How to Be Single - Happy Valentine's Day, Single People

Matthew Parkinson | 14 Feb 2016 12:00
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Directed by Christian Ditter. Produced by Drew Barrymore, Dana Fox, Nancy Juvonen, and John Rickard. Written by Dana Fox Abby Kohn, and Marc Silverstein. Release date: February 12, 2016.

There's a stigma against being single. You can't be successful and happy if you're not in a romantic relationship, we're told. So, then, here comes How to Be Single, which aims to teach its viewers that they, can, indeed, be both of those things without having a partner. Does it completely succeed? Not really, but it's a start. It's an attempt to subvert the stupid rom-com cliches of which we've all grown tired, and even though it ultimately doesn't work all the way isn't reason to throw it in the trash. It's a prototype, and maybe somewhere along the line someone will pick up the pieces and reassemble them into something better.

How to Be Single follows four women in New York City. Alice (Dakota Johnson) is the closest we get to a lead. She's recently asked her boyfriend to take a break so that she can find herself - she's never really been single, and that means she's adapted her personality to fit the relationship she's been in, not what she truly needs. At a law firm, she meets Robin (Rebel Wilson), who is perpetually single and would rather stay the night with literally any guy than go home alone. Meg (Leslie Mann) is Alice's sister, a single doctor who decided to focus on her career than a relationship or children, believing that they'd hinder her potential. She decides to have a child with the help of a sperm donor. Finally, Lucy (Alison Brie) is looking for love using a numerical system to weed out anyone not compatible with her - and isn't having the most amount of luck.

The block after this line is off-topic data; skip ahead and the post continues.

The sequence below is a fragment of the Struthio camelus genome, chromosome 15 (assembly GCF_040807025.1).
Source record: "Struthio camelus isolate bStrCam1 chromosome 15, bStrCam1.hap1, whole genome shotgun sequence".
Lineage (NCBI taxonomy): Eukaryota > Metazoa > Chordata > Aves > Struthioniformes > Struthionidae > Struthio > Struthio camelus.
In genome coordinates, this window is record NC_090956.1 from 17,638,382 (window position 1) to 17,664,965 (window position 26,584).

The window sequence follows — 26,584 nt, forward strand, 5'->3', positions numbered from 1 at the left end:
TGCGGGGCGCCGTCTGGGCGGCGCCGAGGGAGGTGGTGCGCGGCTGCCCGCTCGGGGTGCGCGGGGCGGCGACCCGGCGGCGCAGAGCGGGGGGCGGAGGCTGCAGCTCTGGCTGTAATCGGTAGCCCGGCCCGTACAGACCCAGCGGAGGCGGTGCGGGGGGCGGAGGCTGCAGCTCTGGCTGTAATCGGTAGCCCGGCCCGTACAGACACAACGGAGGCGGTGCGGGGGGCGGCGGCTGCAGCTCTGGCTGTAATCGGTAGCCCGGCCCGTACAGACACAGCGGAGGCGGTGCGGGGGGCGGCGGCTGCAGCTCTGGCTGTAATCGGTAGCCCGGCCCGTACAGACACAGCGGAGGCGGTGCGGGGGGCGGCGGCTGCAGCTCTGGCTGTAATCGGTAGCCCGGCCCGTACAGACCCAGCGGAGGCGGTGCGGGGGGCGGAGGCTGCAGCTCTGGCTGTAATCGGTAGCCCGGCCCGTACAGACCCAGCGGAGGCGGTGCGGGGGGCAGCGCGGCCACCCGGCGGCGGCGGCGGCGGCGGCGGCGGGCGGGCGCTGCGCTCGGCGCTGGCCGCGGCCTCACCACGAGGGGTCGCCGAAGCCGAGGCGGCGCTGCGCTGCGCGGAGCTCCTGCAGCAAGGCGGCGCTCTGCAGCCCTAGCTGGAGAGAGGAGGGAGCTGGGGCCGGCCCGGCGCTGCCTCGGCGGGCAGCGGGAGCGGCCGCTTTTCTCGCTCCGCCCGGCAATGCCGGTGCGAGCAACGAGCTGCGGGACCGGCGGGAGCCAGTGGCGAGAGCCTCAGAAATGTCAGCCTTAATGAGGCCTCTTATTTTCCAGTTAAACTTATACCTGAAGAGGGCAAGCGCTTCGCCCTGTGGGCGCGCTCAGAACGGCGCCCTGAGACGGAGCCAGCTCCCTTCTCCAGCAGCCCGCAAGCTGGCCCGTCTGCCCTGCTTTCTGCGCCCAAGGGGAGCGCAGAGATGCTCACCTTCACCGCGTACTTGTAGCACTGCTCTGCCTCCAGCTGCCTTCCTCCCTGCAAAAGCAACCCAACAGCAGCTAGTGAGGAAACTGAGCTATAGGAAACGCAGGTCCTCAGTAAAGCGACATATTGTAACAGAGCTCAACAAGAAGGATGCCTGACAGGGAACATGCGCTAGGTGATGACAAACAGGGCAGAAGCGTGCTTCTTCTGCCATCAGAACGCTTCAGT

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That's a lot going on, so it shouldn't come as a surprise that How to Be Single is an unfocused mess. It goes from subplot to subplot, rarely getting to the point, and mostly just throwing its leads through various situations whose outcomes are easy to figure out. Alice goes through a few men - Robin's advice to her is that, if you are single, you should sleep around - before figuring out what she really wants, while Robin disappears for much of the film and comes across more as someone who exists just to teach Alice lessons. Meg finds one guy (Jake Lacy) who is basically the nicest guy ever, while Lucy learns that maybe, just maybe, love can't be algorithmically determined.

Mostly, though, we just watch these individuals do whatever they want, with whomever they want, before the film eventually declares what it means to be single, and how one should cherish it - for however brief or long a period they may find themselves in that state. It doesn't organically weave this throughout the film, as its characters don't even figure out anything of importance until the last 20 minutes, at which point an epiphanic monologue tells us that one of them has finally "got it."

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